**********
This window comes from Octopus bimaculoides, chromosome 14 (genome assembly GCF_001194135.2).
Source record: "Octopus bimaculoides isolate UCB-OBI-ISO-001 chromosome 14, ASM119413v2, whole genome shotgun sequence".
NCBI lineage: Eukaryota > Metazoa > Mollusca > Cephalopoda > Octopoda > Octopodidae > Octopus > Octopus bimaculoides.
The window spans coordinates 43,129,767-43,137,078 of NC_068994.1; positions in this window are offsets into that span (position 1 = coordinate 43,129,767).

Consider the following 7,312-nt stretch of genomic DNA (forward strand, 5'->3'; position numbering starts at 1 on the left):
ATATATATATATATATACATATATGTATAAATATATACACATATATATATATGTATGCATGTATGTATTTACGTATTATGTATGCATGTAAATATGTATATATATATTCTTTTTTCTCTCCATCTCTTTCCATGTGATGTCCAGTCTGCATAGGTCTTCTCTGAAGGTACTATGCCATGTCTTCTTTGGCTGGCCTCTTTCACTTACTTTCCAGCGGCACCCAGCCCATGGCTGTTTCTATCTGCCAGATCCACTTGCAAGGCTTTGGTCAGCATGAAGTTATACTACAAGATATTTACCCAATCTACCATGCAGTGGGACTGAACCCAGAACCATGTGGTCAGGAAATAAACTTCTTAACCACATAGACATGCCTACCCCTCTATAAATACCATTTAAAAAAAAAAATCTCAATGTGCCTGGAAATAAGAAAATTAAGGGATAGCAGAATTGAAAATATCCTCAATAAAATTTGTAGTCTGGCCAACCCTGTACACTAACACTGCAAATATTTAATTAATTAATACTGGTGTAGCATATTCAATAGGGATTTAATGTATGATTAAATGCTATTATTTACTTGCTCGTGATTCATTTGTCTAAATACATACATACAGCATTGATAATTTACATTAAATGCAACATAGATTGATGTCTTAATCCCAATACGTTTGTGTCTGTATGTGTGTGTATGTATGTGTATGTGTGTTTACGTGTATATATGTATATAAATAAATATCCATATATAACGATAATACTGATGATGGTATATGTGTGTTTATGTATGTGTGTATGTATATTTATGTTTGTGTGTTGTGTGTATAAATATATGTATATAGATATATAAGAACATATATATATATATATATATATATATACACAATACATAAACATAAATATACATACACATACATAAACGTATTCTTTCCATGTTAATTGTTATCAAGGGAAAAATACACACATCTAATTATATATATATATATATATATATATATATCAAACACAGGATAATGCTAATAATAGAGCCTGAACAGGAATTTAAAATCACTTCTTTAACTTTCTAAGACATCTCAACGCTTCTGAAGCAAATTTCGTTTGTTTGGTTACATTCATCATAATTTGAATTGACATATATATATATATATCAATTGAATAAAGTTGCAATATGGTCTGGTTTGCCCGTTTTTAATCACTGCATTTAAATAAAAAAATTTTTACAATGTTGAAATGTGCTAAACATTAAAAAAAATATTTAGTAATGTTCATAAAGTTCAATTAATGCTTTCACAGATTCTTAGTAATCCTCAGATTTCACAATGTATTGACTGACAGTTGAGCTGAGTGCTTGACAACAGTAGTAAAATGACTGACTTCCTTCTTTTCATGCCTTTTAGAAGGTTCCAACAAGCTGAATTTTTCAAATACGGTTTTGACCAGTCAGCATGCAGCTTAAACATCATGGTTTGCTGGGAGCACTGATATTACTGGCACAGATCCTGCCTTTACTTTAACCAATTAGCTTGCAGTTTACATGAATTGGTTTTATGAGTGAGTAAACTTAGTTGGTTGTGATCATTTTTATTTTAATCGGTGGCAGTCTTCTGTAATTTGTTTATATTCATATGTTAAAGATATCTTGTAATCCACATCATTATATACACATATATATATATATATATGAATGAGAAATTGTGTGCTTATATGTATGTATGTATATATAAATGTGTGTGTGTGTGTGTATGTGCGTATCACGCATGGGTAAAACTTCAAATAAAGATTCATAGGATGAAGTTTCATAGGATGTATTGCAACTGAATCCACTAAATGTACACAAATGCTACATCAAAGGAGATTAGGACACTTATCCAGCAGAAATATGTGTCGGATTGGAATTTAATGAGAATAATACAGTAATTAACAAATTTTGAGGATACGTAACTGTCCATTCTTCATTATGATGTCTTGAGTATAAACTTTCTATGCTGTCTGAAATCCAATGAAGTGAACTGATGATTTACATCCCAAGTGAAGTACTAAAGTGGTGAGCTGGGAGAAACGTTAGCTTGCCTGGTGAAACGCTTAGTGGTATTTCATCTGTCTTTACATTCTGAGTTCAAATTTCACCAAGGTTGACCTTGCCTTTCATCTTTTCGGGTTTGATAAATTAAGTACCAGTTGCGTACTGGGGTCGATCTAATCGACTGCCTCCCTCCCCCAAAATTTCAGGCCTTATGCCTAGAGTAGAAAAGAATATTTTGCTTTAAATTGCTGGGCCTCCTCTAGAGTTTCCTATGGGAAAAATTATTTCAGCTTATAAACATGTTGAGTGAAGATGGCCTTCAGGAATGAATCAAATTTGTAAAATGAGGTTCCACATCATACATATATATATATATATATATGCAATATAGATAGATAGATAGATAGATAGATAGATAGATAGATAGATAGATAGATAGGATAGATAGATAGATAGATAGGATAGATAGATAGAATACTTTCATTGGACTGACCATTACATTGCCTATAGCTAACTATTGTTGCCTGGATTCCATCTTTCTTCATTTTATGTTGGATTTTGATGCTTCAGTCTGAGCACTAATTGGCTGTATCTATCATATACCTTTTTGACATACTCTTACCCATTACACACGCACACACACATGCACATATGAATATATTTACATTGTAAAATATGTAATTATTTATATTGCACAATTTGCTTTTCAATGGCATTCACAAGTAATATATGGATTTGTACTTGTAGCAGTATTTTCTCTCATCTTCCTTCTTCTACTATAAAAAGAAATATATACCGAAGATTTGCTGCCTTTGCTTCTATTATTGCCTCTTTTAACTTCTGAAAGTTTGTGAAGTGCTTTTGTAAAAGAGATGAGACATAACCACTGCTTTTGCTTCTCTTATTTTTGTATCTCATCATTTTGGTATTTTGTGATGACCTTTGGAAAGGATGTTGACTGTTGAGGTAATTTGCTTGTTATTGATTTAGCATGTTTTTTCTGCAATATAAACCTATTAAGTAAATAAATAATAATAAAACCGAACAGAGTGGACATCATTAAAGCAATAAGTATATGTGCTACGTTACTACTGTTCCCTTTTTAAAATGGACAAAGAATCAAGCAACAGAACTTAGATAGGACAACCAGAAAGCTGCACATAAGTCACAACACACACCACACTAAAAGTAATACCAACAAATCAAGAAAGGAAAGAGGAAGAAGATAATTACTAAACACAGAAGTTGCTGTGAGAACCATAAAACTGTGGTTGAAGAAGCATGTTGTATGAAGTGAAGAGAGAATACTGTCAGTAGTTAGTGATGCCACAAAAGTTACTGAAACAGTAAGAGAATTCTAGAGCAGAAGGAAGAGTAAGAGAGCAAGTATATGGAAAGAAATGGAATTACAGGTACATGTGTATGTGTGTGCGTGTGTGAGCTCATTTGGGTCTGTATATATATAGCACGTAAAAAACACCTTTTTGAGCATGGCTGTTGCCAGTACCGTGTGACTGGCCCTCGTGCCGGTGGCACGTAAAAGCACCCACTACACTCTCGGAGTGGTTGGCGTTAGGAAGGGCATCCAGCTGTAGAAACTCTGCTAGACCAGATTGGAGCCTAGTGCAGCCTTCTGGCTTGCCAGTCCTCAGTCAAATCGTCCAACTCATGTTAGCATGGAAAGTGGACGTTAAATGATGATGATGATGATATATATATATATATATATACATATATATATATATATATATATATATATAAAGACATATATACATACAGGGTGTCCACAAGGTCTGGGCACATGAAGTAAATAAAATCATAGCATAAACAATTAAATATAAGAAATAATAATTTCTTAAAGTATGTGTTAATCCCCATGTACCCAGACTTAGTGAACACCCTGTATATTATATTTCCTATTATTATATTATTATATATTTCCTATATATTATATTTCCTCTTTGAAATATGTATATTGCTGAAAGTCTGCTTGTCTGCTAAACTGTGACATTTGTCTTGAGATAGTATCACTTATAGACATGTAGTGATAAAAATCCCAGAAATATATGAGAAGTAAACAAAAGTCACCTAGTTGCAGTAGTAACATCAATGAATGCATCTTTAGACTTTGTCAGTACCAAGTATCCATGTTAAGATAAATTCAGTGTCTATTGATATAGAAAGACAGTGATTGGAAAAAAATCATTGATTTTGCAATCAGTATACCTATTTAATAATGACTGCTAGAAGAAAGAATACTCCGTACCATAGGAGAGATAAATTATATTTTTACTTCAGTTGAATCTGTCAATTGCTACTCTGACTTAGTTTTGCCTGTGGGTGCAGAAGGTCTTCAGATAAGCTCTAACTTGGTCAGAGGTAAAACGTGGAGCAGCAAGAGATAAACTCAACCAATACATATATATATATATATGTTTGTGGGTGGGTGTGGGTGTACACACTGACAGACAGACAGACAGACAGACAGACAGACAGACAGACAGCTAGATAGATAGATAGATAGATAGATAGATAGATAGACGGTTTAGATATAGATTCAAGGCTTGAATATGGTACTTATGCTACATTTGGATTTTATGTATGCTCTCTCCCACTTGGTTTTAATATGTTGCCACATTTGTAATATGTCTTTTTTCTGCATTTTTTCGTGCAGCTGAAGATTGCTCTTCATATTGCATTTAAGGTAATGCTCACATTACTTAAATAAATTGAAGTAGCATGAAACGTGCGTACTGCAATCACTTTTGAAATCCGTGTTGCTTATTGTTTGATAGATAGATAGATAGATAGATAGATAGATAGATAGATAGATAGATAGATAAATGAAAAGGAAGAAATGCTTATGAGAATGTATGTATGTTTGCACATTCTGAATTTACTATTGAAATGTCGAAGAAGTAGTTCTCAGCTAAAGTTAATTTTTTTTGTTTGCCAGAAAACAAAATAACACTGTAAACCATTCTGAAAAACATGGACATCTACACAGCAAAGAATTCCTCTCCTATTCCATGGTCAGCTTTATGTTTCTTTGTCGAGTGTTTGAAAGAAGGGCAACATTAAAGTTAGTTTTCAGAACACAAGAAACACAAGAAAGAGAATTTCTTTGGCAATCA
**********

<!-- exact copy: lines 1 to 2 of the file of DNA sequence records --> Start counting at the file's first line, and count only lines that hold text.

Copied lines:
This window comes from Octopus bimaculoides, chromosome 14 (genome assembly GCF_001194135.2).
Source record: "Octopus bimaculoides isolate UCB-OBI-ISO-001 chromosome 14, ASM119413v2, whole genome shotgun sequence".